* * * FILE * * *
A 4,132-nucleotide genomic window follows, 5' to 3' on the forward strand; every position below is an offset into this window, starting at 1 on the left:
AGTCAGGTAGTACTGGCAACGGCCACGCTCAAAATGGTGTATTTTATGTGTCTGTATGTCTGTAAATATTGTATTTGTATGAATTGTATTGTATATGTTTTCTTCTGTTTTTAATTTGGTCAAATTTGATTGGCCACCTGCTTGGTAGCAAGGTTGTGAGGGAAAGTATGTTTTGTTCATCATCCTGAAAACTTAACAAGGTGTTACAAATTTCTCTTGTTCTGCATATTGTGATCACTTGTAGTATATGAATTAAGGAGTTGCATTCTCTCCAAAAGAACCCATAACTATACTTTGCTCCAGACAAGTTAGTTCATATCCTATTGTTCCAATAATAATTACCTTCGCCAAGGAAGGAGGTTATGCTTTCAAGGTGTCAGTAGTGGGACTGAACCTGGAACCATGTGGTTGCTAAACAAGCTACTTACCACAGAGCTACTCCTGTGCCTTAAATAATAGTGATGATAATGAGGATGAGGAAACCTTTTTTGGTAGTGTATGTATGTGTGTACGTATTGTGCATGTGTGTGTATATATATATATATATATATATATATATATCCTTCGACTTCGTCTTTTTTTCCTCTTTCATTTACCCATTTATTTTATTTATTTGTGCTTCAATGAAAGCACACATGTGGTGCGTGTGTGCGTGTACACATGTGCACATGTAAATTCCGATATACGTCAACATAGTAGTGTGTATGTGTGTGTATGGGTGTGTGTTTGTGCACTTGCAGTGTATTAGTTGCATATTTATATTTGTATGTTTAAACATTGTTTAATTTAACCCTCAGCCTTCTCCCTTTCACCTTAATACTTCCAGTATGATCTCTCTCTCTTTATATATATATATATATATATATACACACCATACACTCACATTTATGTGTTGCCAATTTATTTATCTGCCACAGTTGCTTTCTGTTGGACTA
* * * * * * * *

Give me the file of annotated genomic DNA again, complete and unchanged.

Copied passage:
A 4,132-nucleotide genomic window follows, 5' to 3' on the forward strand; every position below is an offset into this window, starting at 1 on the left:
AGTCAGGTAGTACTGGCAACGGCCACGCTCAAAATGGTGTATTTTATGTGTCTGTATGTCTGTAAATATTGTATTTGTATGAATTGTATTGTATATGTTTTCTTCTGTTTTTAATTTGGTCAAATTTGATTGGCCACCTGCTTGGTAGCAAGGTTGTGAGGGAAAGTATGTTTTGTTCATCATCCTGAAAACTTAACAAGGTGTTACAAATTTCTCTTGTTCTGCATATTGTGATCACTTGTAGTATATGAATTAAGGAGTTGCATTCTCTCCAAAAGAACCCATAACTATACTTTGCTCCAGACAAGTTAGTTCATATCCTATTGTTCCAATAATAATTACCTTCGCCAAGGAAGGAGGTTATGCTTTCAAGGTGTCAGTAGTGGGACTGAACCTGGAACCATGTGGTTGCTAAACAAGCTACTTACCACAGAGCTACTCCTGTGCCTTAAATAATAGTGATGATAATGAGGATGAGGAAACCTTTTTTGGTAGTGTATGTATGTGTGTACGTATTGTGCATGTGTGTGTATATATATATATATATATATATATATATATCCTTCGACTTCGTCTTTTTTTCCTCTTTCATTTACCCATTTATTTTATTTATTTGTGCTTCAATGAAAGCACACATGTGGTGCGTGTGTGCGTGTACACATGTGCACATGTAAATTCCGATATACGTCAACATAGTAGTGTGTATGTGTGTGTATGGGTGTGTGTTTGTGCACTTGCAGTGTATTAGTTGCATATTTATATTTGTATGTTTAAACATTGTTTAATTTAACCCTCAGCCTTCTCCCTTTCACCTTAATACTTCCAGTATGATCTCTCTCTCTTTATATATATATATATATATATATACACACCATACACTCACATTTATGTGTTGCCAATTTATTTATCTGCCACAGTTGCTTTCTGTTGGACTA